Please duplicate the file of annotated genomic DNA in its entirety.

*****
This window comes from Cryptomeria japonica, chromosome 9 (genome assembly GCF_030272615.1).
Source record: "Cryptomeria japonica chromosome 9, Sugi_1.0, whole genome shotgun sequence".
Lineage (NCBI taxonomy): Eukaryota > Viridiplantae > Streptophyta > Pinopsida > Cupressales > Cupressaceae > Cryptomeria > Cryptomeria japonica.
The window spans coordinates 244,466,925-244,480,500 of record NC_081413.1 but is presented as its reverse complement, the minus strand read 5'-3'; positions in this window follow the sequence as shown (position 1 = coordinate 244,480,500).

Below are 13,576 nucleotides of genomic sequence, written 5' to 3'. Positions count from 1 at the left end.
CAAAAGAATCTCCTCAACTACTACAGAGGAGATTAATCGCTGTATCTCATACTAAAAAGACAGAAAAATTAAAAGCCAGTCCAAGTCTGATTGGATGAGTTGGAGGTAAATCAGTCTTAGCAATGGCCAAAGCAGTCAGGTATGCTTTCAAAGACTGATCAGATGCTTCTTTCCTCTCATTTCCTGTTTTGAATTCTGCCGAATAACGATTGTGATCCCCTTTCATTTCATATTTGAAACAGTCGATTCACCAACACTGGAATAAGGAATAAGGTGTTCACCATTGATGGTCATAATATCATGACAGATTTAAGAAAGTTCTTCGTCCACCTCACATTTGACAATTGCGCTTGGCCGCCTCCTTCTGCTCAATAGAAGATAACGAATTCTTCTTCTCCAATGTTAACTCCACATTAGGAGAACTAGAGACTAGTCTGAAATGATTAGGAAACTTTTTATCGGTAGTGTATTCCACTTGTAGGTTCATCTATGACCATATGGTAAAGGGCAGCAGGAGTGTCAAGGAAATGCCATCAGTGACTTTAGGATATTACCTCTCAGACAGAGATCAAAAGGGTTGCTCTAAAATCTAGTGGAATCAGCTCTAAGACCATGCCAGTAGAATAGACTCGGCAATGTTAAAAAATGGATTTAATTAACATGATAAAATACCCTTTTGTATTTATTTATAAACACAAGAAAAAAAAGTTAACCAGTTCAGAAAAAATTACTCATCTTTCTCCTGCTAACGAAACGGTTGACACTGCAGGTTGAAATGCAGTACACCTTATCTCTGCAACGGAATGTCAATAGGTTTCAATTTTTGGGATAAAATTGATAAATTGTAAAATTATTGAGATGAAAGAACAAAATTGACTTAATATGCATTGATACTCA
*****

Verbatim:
This window comes from Cryptomeria japonica, chromosome 9 (genome assembly GCF_030272615.1).
Source record: "Cryptomeria japonica chromosome 9, Sugi_1.0, whole genome shotgun sequence".
Lineage (NCBI taxonomy): Eukaryota > Viridiplantae > Streptophyta > Pinopsida > Cupressales > Cupressaceae > Cryptomeria > Cryptomeria japonica.
The window spans coordinates 244,466,925-244,480,500 of record NC_081413.1 but is presented as its reverse complement, the minus strand read 5'-3'; positions in this window follow the sequence as shown (position 1 = coordinate 244,480,500).

Below are 13,576 nucleotides of genomic sequence, written 5' to 3'. Positions count from 1 at the left end.
CAAAAGAATCTCCTCAACTACTACAGAGGAGATTAATCGCTGTATCTCATACTAAAAAGACAGAAAAATTAAAAGCCAGTCCAAGTCTGATTGGATGAGTTGGAGGTAAATCAGTCTTAGCAATGGCCAAAGCAGTCAGGTATGCTTTCAAAGACTGATCAGATGCTTCTTTCCTCTCATTTCCTGTTTTGAATTCTGCCGAATAACGATTGTGATCCCCTTTCATTTCATATTTGAAACAGTCGATTCACCAACACTGGAATAAGGAATAAGGTGTTCACCATTGATGGTCATAATATCATGACAGATTTAAGAAAGTTCTTCGTCCACCTCACATTTGACAATTGCGCTTGGCCGCCTCCTTCTGCTCAATAGAAGATAACGAATTCTTCTTCTCCAATGTTAACTCCACATTAGGAGAACTAGAGACTAGTCTGAAATGATTAGGAAACTTTTTATCGGTAGTGTATTCCACTTGTAGGTTCATCTATGACCATATGGTAAAGGGCAGCAGGAGTGTCAAGGAAATGCCATCAGTGACTTTAGGATATTACCTCTCAGACAGAGATCAAAAGGGTTGCTCTAAAATCTAGTGGAATCAGCTCTAAGACCATGCCAGTAGAATAGACTCGGCAATGTTAAAAAATGGATTTAATTAACATGATAAAATACCCTTTTGTATTTATTTATAAACACAAGAAAAAAAAGTTAACCAGTTCAGAAAAAATTACTCATCTTTCTCCTGCTAACGAAACGGTTGACACTGCAGGTTGAAATGCAGTACACCTTATCTCTGCAACGGAATGTCAATAGGTTTCAATTTTTGGGATAAAATTGATAAATTGTAAAATTATTGAGATGAAAGAACAAAATTGACTTAATATGCATTGATACTCA